I’m going to begin this blog with a disclaimer: I am not a diet expert. I haven’t devoted my career to helping people take control of their weight, and I haven’t performed extensive research on the topic.
I am, however, a surgeon, and I know from experience what it takes to manage your weight while working in medicine. After being overweight for more than a decade, I lost thirty pounds in less than six months, and I’ve maintained that weight loss ever since. And while exercise played a pivotal role (more on that in a later blog), redesigning my diet was key.
Here’s how I did it:
#1. I Ate More Plant-Based Foods
My favorite foods used to be bacon, sausage, and cheese. I ate them constantly -- at home, while I traveled, at medical conferences, and during my shifts at the hospital. I ate these foods so frequently that my taste buds regularly requested them. Thus, when I changed my diet, I had to teach my brain to overpower my taste buds.
I did this by increasing my intake of plant-based foods. Every evening I ate a large salad topped with healthy fruits, vegetables, and nuts. I still added “less healthy” toppings such as chicken, steak, cheese, and pasta, but the vegetables balance them out.
#2. I Stopped Eating when I Felt Full
Eating when you’re already full isn’t something your body does naturally; it’s a habit you learned. For example, growing up my parents made a big deal about finishing everything on our plate. This lesson is ingrained in my brain, so to this day I have a tendency to continue eating until my plate is clean, even if my stomach is full.
If this is a problem for you, recognizing the issue is the first step. The next step is changing the habit. A great strategy is to pause halfway through your meal to check in with your level of fullness. Or, you can try only filling your plate halfway in the first place.
#3. I Reduced my Consumption of Sweets and Soda
I used to eat oatmeal raisin cookies all day long because they were always available in the surgeon’s lounge. Every time I passed through I grabbed one without even thinking about it. At home, I loved eating ice cream and chocolate. Our kids are rarely offered soda, and when they had it available, they had a one soda maximum per day rule. I was exempt. I was famous in our family for my Dr. Pepper addiction.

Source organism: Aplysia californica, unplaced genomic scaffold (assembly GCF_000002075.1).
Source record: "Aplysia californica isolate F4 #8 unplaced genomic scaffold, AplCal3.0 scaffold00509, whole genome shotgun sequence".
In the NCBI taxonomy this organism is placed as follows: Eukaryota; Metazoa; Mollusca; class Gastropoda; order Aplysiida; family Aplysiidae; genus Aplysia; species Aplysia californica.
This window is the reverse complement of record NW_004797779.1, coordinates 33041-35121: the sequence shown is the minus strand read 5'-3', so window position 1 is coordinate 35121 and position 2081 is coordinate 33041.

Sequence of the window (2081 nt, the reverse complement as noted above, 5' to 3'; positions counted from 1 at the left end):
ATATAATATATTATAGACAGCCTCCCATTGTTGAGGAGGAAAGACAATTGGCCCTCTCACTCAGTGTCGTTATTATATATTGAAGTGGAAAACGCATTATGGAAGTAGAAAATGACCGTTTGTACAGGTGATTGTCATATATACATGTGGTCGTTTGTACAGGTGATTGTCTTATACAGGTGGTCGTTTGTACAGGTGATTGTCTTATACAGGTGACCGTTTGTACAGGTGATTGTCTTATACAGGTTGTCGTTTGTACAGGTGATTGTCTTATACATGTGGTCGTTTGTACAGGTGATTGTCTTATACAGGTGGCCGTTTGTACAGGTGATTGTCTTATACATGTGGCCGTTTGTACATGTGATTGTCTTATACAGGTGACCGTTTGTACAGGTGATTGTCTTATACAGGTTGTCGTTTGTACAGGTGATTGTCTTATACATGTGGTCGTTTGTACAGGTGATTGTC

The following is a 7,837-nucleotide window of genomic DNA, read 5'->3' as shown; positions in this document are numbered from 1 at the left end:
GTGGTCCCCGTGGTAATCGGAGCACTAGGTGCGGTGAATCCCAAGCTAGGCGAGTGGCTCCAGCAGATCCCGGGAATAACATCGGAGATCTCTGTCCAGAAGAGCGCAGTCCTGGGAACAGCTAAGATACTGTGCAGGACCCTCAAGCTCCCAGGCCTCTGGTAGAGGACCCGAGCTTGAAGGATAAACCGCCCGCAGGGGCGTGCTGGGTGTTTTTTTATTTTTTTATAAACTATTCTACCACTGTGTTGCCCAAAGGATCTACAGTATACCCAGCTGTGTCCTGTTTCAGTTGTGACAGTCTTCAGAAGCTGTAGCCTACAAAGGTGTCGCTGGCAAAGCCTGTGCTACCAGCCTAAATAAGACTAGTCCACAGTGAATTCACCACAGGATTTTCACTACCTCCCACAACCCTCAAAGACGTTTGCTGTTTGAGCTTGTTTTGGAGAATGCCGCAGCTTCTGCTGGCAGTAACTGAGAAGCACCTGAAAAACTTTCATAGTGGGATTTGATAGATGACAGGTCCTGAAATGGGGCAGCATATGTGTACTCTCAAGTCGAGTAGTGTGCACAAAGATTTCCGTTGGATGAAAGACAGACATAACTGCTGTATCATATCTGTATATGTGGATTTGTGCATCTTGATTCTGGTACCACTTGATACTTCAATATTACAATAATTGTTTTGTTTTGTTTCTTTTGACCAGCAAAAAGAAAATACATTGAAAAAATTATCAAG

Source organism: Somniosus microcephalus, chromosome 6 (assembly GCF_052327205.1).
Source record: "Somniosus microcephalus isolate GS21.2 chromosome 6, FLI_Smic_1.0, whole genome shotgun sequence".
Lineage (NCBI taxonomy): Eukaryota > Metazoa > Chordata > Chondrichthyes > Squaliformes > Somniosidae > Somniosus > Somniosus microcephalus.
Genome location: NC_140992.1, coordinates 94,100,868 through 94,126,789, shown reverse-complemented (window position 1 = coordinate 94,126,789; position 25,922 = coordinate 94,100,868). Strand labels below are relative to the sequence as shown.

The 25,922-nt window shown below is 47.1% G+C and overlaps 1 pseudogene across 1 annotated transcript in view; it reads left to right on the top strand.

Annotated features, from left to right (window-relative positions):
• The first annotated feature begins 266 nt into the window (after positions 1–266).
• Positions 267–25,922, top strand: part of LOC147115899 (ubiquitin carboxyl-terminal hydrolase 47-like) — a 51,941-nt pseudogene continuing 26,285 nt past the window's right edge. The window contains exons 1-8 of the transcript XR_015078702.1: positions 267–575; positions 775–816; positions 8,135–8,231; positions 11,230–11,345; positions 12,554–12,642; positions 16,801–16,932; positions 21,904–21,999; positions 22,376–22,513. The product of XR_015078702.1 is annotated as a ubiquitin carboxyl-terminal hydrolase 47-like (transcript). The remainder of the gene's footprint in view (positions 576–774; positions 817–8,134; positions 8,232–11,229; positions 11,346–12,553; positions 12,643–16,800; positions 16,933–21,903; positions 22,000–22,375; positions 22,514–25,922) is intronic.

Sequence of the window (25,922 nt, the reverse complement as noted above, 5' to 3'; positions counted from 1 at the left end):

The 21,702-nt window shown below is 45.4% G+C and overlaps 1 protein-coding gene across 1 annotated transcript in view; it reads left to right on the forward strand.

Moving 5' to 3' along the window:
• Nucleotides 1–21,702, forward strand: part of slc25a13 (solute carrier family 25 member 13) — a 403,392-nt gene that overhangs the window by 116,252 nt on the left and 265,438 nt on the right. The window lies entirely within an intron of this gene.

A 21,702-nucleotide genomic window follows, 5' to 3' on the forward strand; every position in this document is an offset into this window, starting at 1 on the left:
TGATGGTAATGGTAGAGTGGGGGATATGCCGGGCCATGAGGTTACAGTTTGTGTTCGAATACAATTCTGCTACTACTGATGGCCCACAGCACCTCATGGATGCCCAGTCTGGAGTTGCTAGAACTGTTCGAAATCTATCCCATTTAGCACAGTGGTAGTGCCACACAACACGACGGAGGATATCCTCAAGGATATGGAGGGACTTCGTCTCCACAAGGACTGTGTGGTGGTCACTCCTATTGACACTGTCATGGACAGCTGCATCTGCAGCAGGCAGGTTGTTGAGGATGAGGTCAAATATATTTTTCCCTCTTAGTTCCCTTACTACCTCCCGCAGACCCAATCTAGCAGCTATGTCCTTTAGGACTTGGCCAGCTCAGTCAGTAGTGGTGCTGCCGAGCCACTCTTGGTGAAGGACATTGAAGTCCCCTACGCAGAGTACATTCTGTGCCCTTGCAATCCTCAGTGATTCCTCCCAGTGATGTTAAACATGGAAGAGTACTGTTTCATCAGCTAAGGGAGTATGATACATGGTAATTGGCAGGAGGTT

It was too overwhelming to stop eating these foods cold turkey, so instead I slowly reduced the amount I consumed. I started by cutting down from several cans of soda a day to one a day. A few months later I reduced to two cans a week, then to one a week, and so forth.
#4. I Drank Loads of Water
Not only do I drink water for the health benefits, I also use it to avoid overeating. For example, before dinner I fill my stomach partway with water first. That way when I eat, I reach a satisfied state sooner.
#5. I Made Unhealthy Snacks Less Available
You can keep your snacking habit and still lose weight by making unhealthy snacks less available. The best option is to avoid unhealthy snacks altogether, but if that’s not possible, pause before you indulge. Take 10-15 seconds to consciously make a healthier snack choice.
#6. I was More Careful when On-Call
Being on-call is challenging for a few reasons. First, it keeps you awake longer, so you’re exposed to hunger more often. Second, your surgical cases aren’t scheduled around mealtimes, so you’re forced to skip meals. And third, the desire for quick food when you’re finally able to eat exposes you to unhealthy choices, whether it’s at a restaurant or in the surgeon’s lounge. I addressed this challenge by planning out my meals in advance and being very aware of what I consumed during my on-call days. It required a bit more focus, but it was well worth it, especially when I hit my target weight.
There you have it -- the six strategies that helped me lose thirty pounds in less than a year. I share them not so you can follow them exactly, but to encourage you to design your own healthier way of eating. Start with your first step, then keep adding on and moving forward with YOUR goal in mind.
How many of these steps will you incorporate into your own new diet? What additional strategies can you think of to manage your weight while working in medicine?